Change Management

What You Need to Change the World by Adam Fletcher for

There are many skills that you should build within you in order to change the world. In more than two decades of training adults who work in nonprofits, government agencies, schools and communities, I have identified more than 30 different skills that are important for anyone who works with youth, including mentors, tutors, coaches, teachers, counselors and others to possess. I’m going to post a series of articles over the next few weeks exploring these.


When the Stuff Hits the Fan

The first skill I want to call out is called Change Management. Its first on the list because it may be the most important skill for change agents of all kinds. Usually applies to nonprofit leaders, public officials and other figureheads, change management is important to individuals, too, because it applies to all aspects of their work:

  • Youth—Given their ages, the lives of young people are inherently transitional and almost never stagnant. While this can be exhilarating and challenge adults to feel alive, it can also be frustrating and feel defeating
  • Program—Whether you are on the frontlines all the time or in the back office making the policies, practices and positivity work, program change management affects your daily realities.
  • Social—Communities, cultures, societies and our planet are all changing all the time, whether or not we see it. Social change challenges us to stay alert, attentive and aware of the possibilities to change the world.
  • Personal—Within yourself, there are countless things changing right now. Making sense of these changes, staying on top of the challenges and opportunities in your life, and being real with yourself are essential.

Being aware of these different types of changes in social change can be the key to successful change management. The next section shows exactly how to manage change, no matter which type you’re facing in your efforts to change the world.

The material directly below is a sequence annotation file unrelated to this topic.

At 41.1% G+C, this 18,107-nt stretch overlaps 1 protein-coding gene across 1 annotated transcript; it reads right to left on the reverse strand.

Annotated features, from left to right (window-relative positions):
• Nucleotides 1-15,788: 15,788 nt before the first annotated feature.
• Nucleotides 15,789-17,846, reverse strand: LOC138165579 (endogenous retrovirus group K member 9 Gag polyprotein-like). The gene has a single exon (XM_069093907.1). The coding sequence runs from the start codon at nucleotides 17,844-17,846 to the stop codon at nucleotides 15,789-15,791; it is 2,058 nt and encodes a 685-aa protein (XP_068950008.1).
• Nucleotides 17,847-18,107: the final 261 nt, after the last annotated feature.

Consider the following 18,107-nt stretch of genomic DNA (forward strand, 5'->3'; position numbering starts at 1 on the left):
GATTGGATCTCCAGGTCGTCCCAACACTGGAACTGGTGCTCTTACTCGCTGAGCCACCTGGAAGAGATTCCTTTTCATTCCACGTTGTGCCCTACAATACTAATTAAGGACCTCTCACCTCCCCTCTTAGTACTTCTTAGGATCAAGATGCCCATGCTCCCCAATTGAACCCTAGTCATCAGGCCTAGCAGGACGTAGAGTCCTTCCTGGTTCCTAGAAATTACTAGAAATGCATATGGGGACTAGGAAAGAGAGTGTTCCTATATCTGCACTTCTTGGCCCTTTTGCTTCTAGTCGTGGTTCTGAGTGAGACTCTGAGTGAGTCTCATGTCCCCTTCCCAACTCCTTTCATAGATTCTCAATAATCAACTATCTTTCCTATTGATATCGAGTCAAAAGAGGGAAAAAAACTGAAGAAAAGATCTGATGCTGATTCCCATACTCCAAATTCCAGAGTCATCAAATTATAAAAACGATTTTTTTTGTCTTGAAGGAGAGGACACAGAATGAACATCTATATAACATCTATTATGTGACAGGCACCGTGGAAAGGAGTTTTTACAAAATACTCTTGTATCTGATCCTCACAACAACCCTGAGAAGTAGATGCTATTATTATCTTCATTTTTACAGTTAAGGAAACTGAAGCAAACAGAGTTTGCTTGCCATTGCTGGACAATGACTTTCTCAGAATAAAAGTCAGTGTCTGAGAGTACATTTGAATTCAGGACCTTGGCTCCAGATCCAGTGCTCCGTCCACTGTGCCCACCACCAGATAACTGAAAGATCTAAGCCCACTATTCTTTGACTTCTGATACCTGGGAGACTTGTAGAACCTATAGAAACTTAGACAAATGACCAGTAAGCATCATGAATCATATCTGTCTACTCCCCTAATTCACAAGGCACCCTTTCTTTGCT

Steps to Manage Change

When you’re working to change the world, there are several steps to manage change. Whether you work in a small community-based charity, large state agency or any other scale, your program, activities or entire organization can benefit from looking at these steps specifically.

  1. Source: Identify what the source of the change is by looking at whether its youth changing, organizational change, social change, or personal change. After you’ve named that, find the catalyst who is making change happen. Is it a parent, a program director, an executive or is it self-driven? If you can, connect with that catalyst to see if you can support the change, how and whether its your responsibility.
  2. Buy-in: If it’s your job to implement change, get buy-in for the changes from youth and your co-workers. You can do this directly or indirectly, ensuring success and opportunities for everyone as change happens.
  3. Meaningful Involvement: Involving the right people in specific ways can make sure the right changes are made in good ways that benefit everyone.
  4. Readiness: Getting young people ready to implement and adapt to change; working with adults to ensure everyone has the best information; and providing training and assistance along the way is essential.
  5. Two-Way Communication: Tell everyone about the changes, answer questions and prepare your youth program or organization as effectively as possible.
  6. Evidence: Look for practical, purposeful evidence of what is happening, and assess how the changes will affect young people and adults.
  7. Reflection: Change can’t happen in a vacuum, whether its among youth, in our organization, throughout our society or within ourselves. Adults and youth should take responsibility for change management by engaging in conscious critical reflection.

When a program, individual, organization or community has completed these steps, they will have successfully managed change.

Most people working to change the world know that change can’t happen without people—whether young or old! Unfortunately, a lot people get stuck in plans and processes without actually talking with youth, or even other adults. Facing up to changing the world means accepting the emotions, ideas, challenges and criticisms that inevitably come with change intentionally and with grace.

Its not a mystery, and may represent the greatest possibility of changing the world: If we can help young people manage change by conscientiously practicing change management, we can change the world!


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Published by Adam F.C. Fletcher

I'm a speaker and writer who researches, writes and shares about youth, education, and history. Learn more about me at

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